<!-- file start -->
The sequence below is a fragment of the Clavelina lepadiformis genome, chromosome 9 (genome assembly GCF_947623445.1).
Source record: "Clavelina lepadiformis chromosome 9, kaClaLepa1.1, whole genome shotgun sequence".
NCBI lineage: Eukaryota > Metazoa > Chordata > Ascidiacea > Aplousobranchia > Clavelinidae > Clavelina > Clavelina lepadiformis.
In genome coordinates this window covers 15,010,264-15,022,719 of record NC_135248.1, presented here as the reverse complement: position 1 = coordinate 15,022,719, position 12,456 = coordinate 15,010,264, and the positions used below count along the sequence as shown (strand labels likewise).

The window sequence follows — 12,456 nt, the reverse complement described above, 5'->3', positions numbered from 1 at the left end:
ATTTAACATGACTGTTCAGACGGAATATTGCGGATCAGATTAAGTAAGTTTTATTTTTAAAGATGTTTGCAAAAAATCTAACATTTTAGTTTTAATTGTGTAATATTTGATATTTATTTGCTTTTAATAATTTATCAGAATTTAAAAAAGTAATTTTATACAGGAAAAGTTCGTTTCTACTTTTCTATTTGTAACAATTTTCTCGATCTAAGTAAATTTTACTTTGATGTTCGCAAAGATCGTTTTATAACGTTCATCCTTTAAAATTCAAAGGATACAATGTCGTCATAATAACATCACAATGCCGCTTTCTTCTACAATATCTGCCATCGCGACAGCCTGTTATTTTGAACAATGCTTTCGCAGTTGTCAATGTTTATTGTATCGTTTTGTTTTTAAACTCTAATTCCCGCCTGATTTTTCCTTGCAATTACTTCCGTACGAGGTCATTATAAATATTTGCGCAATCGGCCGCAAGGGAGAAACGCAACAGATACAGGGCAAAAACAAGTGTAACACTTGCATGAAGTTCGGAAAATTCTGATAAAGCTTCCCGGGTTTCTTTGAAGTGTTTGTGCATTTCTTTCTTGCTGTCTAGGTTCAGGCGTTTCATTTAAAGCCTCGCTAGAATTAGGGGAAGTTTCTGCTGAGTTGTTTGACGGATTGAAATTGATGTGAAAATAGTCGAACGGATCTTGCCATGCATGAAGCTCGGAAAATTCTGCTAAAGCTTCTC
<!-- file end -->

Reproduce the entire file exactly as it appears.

The sequence below is a fragment of the Clavelina lepadiformis genome, chromosome 9 (genome assembly GCF_947623445.1).
Source record: "Clavelina lepadiformis chromosome 9, kaClaLepa1.1, whole genome shotgun sequence".
NCBI lineage: Eukaryota > Metazoa > Chordata > Ascidiacea > Aplousobranchia > Clavelinidae > Clavelina > Clavelina lepadiformis.
In genome coordinates this window covers 15,010,264-15,022,719 of record NC_135248.1, presented here as the reverse complement: position 1 = coordinate 15,022,719, position 12,456 = coordinate 15,010,264, and the positions used below count along the sequence as shown (strand labels likewise).

The window sequence follows — 12,456 nt, the reverse complement described above, 5'->3', positions numbered from 1 at the left end:
ATTTAACATGACTGTTCAGACGGAATATTGCGGATCAGATTAAGTAAGTTTTATTTTTAAAGATGTTTGCAAAAAATCTAACATTTTAGTTTTAATTGTGTAATATTTGATATTTATTTGCTTTTAATAATTTATCAGAATTTAAAAAAGTAATTTTATACAGGAAAAGTTCGTTTCTACTTTTCTATTTGTAACAATTTTCTCGATCTAAGTAAATTTTACTTTGATGTTCGCAAAGATCGTTTTATAACGTTCATCCTTTAAAATTCAAAGGATACAATGTCGTCATAATAACATCACAATGCCGCTTTCTTCTACAATATCTGCCATCGCGACAGCCTGTTATTTTGAACAATGCTTTCGCAGTTGTCAATGTTTATTGTATCGTTTTGTTTTTAAACTCTAATTCCCGCCTGATTTTTCCTTGCAATTACTTCCGTACGAGGTCATTATAAATATTTGCGCAATCGGCCGCAAGGGAGAAACGCAACAGATACAGGGCAAAAACAAGTGTAACACTTGCATGAAGTTCGGAAAATTCTGATAAAGCTTCCCGGGTTTCTTTGAAGTGTTTGTGCATTTCTTTCTTGCTGTCTAGGTTCAGGCGTTTCATTTAAAGCCTCGCTAGAATTAGGGGAAGTTTCTGCTGAGTTGTTTGACGGATTGAAATTGATGTGAAAATAGTCGAACGGATCTTGCCATGCATGAAGCTCGGAAAATTCTGCTAAAGCTTCTC